Hong Liu, an engineer at Oregon State University, has developed greatly improved new methods to produce electricity from the processing of wastewater. Photo: Oregon State University
Oregon State University (OSU) have made a breakthrough in the performance of
microbial fuel cells that can produce electricity directly from wastewater,
opening the door to a future in which waste treatment plants not only will
power themselves, but will sell excess electricity.
technology developed at OSU can now produce 10 to 50 more times the
electricity, per volume, than most other approaches using microbial fuel cells,
and 100 times more electricity than some.
this could eventually change the way that wastewater is treated all over the
world, replacing the widely used “activated sludge” process that has been in
use for almost a century. The new approach would produce significant amounts of
electricity while effectively cleaning the wastewater.
The findings are
published in Energy and Environmental
technology works on a commercial scale the way we believe it will, the treatment
of wastewater could be a huge energy producer, not a huge energy cost,” said Hong Liu, an associate professor in the OSU Department of
Biological and Ecological Engineering. “This could have an impact around the
world, save a great deal of money, provide better water treatment, and promote
Experts estimate that
about 3% of the electrical energy consumed in the United States and other
developed countries is used to treat wastewater, and a majority of that
electricity is produced by fossil fuels that contribute to global warming.
biodegradable characteristics of wastewater, if tapped to their full potential,
could theoretically provide many times the energy that is now being used to
process them, with no additional greenhouse emissions.
reported several years ago on the promise of this technology, but at that time
the systems in use produced far less electrical power. With new concepts—reduced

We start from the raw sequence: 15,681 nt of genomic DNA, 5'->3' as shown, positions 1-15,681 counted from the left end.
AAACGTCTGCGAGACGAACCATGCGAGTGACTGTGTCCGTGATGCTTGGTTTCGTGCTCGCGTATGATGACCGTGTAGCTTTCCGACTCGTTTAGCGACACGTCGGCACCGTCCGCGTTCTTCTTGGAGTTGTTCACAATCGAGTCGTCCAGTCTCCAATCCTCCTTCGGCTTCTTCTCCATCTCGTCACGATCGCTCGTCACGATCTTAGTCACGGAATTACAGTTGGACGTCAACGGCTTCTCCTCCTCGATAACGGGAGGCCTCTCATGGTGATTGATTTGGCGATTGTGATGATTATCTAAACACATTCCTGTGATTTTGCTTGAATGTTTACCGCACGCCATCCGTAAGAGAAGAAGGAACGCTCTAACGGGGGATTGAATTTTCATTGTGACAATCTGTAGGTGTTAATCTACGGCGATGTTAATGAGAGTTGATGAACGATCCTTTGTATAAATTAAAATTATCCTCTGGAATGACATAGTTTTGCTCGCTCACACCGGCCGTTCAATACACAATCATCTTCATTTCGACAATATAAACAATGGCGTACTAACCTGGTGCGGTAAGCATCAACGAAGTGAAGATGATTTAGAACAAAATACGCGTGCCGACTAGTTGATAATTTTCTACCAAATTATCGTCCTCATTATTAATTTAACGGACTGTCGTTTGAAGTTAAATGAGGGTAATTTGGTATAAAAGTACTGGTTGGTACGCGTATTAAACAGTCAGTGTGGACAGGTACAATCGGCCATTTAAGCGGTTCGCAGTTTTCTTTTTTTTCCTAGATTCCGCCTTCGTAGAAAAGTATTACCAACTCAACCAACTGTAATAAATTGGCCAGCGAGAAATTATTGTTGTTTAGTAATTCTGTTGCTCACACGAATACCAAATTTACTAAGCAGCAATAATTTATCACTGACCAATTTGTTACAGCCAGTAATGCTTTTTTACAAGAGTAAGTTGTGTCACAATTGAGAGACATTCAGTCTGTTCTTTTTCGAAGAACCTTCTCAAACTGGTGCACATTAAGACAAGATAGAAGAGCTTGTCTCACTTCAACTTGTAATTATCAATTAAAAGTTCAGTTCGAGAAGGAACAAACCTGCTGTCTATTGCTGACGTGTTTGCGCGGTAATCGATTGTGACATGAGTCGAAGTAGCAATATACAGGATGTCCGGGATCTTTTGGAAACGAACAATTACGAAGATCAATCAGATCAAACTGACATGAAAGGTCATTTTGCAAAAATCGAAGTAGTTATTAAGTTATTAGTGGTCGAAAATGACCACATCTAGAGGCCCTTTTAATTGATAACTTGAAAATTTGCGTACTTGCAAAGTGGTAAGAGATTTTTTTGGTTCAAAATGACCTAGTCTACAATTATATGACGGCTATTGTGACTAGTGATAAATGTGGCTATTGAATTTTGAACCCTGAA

anode-cathode spacing, evolved microbes, and new separator materials—the
technology can now produce more than two kilowatts per cubic meter of liquid
reactor volume. This amount of power density far exceeds anything else done
with microbial fuel cells.
The system also
works better than an alternative approach to creating electricity from
wastewater, based on anaerobic digestion that produces methane. It treats the
wastewater more effectively, and doesn’t have any of the environmental drawbacks
of that technology, such as production of unwanted hydrogen sulfide or possible
release of methane, a potent greenhouse gas.
The OSU system
has now been proven at a substantial scale in the laboratory, Liu said, and the next step would be a pilot
study. Funding is now being sought for such a test. A good candidate, she said,
might initially be a food processing plant, which is a contained system that
produces a steady supply of certain types of wastewater that would provide
significant amounts of electricity.
research should also find even more optimal use of necessary microbes, reduced
material costs and improved function of the technology at commercial scales,
OSU scientists said.
Once advances are
made to reduce high initial costs, researchers estimate that the capital
construction costs of this new technology should be comparable to that of the
activated sludge systems now in widespread use today—and even less expensive
when future sales of excess electricity are factored in.
cleans sewage by a very different approach than the aerobic bacteria used in
the past. Bacteria oxidize the organic matter and, in the process, produce
electrons that run from the anode to the cathode within the fuel cell, creating
an electrical current. Almost any type of organic waste material can be used to
produce electricity—not only wastewater, but also grass straw, animal waste,
and byproducts from such operations as the wine, beer, or dairy industries.
The approach may
also have special value in developing nations, where access to electricity is
limited and sewage treatment at remote sites is difficult or impossible as a
The ability of
microbes to produce electricity has been known for decades, but only recently
have technological advances made their production of electricity high enough to
be of commercial use.
Source: Oregon State University